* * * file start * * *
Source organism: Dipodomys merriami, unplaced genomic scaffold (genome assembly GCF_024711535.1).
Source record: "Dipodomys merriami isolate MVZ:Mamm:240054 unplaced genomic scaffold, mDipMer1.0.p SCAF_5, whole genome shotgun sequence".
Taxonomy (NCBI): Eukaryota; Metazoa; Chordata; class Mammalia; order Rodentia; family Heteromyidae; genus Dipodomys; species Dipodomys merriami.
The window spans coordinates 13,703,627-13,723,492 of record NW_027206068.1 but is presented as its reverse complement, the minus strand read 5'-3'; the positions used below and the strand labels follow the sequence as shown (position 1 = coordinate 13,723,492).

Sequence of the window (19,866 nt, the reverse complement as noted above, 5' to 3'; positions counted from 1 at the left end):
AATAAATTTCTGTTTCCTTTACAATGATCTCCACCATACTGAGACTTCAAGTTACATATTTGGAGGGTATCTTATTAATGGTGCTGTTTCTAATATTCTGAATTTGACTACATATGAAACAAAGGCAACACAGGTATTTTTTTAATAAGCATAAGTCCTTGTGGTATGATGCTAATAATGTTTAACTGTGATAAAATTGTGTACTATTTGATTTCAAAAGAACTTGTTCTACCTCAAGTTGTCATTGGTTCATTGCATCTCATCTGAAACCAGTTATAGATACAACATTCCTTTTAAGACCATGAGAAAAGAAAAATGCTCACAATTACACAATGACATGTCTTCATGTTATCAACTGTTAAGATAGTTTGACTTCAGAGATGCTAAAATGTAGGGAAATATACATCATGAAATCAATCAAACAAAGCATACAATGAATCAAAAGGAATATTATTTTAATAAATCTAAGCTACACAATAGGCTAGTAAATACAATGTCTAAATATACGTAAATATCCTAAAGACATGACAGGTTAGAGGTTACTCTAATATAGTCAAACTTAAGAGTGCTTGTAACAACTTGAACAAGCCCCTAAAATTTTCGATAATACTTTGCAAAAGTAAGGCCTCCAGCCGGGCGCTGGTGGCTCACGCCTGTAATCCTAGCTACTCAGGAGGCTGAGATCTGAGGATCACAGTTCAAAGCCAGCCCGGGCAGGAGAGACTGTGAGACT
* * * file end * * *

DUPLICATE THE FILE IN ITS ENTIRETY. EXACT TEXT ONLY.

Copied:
Source organism: Dipodomys merriami, unplaced genomic scaffold (genome assembly GCF_024711535.1).
Source record: "Dipodomys merriami isolate MVZ:Mamm:240054 unplaced genomic scaffold, mDipMer1.0.p SCAF_5, whole genome shotgun sequence".
Taxonomy (NCBI): Eukaryota; Metazoa; Chordata; class Mammalia; order Rodentia; family Heteromyidae; genus Dipodomys; species Dipodomys merriami.
The window spans coordinates 13,703,627-13,723,492 of record NW_027206068.1 but is presented as its reverse complement, the minus strand read 5'-3'; the positions used below and the strand labels follow the sequence as shown (position 1 = coordinate 13,723,492).

Sequence of the window (19,866 nt, the reverse complement as noted above, 5' to 3'; positions counted from 1 at the left end):
AATAAATTTCTGTTTCCTTTACAATGATCTCCACCATACTGAGACTTCAAGTTACATATTTGGAGGGTATCTTATTAATGGTGCTGTTTCTAATATTCTGAATTTGACTACATATGAAACAAAGGCAACACAGGTATTTTTTTAATAAGCATAAGTCCTTGTGGTATGATGCTAATAATGTTTAACTGTGATAAAATTGTGTACTATTTGATTTCAAAAGAACTTGTTCTACCTCAAGTTGTCATTGGTTCATTGCATCTCATCTGAAACCAGTTATAGATACAACATTCCTTTTAAGACCATGAGAAAAGAAAAATGCTCACAATTACACAATGACATGTCTTCATGTTATCAACTGTTAAGATAGTTTGACTTCAGAGATGCTAAAATGTAGGGAAATATACATCATGAAATCAATCAAACAAAGCATACAATGAATCAAAAGGAATATTATTTTAATAAATCTAAGCTACACAATAGGCTAGTAAATACAATGTCTAAATATACGTAAATATCCTAAAGACATGACAGGTTAGAGGTTACTCTAATATAGTCAAACTTAAGAGTGCTTGTAACAACTTGAACAAGCCCCTAAAATTTTCGATAATACTTTGCAAAAGTAAGGCCTCCAGCCGGGCGCTGGTGGCTCACGCCTGTAATCCTAGCTACTCAGGAGGCTGAGATCTGAGGATCACAGTTCAAAGCCAGCCCGGGCAGGAGAGACTGTGAGACT